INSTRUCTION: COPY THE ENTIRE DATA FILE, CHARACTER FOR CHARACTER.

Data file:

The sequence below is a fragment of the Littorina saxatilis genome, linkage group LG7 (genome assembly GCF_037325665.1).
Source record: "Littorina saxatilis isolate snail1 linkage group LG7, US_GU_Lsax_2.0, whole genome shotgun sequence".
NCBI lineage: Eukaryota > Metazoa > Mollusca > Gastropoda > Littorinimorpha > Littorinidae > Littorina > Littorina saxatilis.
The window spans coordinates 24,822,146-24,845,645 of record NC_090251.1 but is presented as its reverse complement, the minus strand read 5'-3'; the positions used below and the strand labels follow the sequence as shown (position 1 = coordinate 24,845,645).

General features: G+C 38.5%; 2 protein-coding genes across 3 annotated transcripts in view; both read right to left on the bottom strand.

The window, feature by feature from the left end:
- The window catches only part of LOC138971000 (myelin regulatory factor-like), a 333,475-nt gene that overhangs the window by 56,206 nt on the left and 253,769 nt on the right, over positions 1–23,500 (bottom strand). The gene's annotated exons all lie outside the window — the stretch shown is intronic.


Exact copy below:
The sequence below is a fragment of the Littorina saxatilis genome, linkage group LG7 (genome assembly GCF_037325665.1).
Source record: "Littorina saxatilis isolate snail1 linkage group LG7, US_GU_Lsax_2.0, whole genome shotgun sequence".
NCBI lineage: Eukaryota > Metazoa > Mollusca > Gastropoda > Littorinimorpha > Littorinidae > Littorina > Littorina saxatilis.
The window spans coordinates 24,822,146-24,845,645 of record NC_090251.1 but is presented as its reverse complement, the minus strand read 5'-3'; the positions used below and the strand labels follow the sequence as shown (position 1 = coordinate 24,845,645).

General features: G+C 38.5%; 2 protein-coding genes across 3 annotated transcripts in view; both read right to left on the bottom strand.

The window, feature by feature from the left end:
- The window catches only part of LOC138971000 (myelin regulatory factor-like), a 333,475-nt gene that overhangs the window by 56,206 nt on the left and 253,769 nt on the right, over positions 1–23,500 (bottom strand). The gene's annotated exons all lie outside the window — the stretch shown is intronic.